Much of the news related to cyber warfare tends to be a bit "sensational". For example:
- Russia accused of unleashing cyber war to disable Estonia
- Estonia hit by "Moscow cyber war"
- Cyber war: Russia vs. Estonia
All this sounds very dramatic and serious, but let’s look at the details. On April 27, officials in Estonia relocated the "Bronze Soldier," a Soviet-era war memorial commemorating an unknown Russian who died fighting the Nazis. This led to political furor among ethnic Russians and to the blockading of the Estonian Embassy in Moscow.
The event also marked the beginning of a large and sustained distributed denial-of-service attack on several Estonian national Web sites, including those of government ministries and the prime minister’s Reform Party. There were no attacks against any critical infrastructure or services. This was simply a political statement.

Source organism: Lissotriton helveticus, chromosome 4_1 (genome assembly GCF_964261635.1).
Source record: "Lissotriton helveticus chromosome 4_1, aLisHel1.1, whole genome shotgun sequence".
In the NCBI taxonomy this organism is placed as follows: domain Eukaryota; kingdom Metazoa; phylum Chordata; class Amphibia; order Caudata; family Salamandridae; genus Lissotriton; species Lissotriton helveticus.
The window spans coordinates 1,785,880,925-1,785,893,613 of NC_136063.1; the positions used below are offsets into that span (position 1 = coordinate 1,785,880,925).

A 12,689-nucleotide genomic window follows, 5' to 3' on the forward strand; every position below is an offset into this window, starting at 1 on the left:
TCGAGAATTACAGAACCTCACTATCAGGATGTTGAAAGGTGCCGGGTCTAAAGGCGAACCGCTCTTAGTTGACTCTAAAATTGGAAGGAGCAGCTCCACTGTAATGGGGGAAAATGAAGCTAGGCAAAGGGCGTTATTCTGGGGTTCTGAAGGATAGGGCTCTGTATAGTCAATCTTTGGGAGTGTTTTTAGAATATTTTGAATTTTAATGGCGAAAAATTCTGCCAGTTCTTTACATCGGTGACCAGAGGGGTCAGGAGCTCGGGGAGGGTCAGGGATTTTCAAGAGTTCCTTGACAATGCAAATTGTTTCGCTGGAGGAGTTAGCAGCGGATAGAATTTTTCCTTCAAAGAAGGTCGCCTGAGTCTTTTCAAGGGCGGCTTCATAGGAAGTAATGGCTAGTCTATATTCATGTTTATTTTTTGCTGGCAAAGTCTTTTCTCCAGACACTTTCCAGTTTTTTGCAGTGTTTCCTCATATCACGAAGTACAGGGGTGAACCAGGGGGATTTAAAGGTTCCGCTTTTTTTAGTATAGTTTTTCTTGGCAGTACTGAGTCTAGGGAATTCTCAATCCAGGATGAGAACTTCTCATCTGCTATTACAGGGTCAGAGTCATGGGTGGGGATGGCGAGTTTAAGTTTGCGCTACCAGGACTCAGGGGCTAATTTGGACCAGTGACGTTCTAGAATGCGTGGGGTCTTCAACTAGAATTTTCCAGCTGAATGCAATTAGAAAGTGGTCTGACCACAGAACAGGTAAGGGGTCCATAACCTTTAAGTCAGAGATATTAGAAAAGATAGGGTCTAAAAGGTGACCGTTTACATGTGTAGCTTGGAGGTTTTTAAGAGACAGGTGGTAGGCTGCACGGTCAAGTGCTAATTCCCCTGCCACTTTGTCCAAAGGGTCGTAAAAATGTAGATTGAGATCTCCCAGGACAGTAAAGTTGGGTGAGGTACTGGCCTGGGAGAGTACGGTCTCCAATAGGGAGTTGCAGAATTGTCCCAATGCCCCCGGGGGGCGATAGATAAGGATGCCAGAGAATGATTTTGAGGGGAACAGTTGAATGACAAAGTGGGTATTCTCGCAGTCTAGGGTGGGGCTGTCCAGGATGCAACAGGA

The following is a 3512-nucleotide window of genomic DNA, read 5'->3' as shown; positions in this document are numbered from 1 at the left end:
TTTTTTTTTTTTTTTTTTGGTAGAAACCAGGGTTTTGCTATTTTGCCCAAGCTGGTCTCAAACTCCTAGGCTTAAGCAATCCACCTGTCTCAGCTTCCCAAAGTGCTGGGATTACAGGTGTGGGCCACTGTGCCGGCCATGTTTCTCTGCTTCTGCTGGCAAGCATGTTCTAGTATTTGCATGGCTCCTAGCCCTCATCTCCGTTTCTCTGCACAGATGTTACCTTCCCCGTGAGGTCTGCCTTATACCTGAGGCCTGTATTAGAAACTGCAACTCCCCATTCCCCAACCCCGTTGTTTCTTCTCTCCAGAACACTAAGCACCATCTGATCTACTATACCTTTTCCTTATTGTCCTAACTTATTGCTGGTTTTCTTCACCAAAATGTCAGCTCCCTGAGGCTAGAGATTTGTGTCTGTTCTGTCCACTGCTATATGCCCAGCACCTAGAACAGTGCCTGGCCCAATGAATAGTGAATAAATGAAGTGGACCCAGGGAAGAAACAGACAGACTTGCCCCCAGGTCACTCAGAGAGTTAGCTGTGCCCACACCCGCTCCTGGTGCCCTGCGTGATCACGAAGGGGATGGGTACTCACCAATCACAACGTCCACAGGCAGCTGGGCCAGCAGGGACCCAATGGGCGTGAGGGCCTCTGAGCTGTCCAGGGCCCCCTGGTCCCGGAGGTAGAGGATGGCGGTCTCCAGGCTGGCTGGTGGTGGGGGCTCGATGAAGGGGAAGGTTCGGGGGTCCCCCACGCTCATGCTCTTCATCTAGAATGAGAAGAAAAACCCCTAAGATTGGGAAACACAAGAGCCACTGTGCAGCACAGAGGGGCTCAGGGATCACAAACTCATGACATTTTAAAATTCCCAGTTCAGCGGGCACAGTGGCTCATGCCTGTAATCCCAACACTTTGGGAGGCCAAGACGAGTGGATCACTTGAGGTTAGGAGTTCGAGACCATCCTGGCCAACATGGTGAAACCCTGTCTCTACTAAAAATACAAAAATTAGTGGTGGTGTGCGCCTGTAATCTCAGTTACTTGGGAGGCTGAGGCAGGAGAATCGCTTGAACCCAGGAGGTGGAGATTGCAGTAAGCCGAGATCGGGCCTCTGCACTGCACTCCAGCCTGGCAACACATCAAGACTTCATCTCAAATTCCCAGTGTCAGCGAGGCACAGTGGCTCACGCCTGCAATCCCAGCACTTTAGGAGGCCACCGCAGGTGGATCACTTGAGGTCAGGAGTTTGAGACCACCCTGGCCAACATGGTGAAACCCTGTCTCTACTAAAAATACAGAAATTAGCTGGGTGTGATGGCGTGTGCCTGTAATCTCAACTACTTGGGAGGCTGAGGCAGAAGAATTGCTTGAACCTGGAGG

At the most, I’d refer to this eventas hacktivism, and most likely launched by a group of hackers that have no affiliation with any government agency. It seems there was no cyber war after all. But wait, that’s not all:
- America prepares for "cyber war" with China
Is Cyber war really that imminent? Are we about to fall under an attack of bits and bytes? A report in the UK branch of ZDNet proclaimed Cyber warfare "a reality in 12 months."
Unfortunately, that report was back in January 2004. The article is a good source of information about the types of vulnerable systems that may be attacked, but their predicted timeline is way off.
- Cyber Warfare—An analysis of the means and motivations of selected nation states
For a more measured appraisal, I recommend this report, which was written in response to a grant provided by the Department of Homeland Security.
This report is an assessment of potential foreign computer threats to information technology networks in the United States. This is one of the most level-headed write-ups I’ve seen to-date.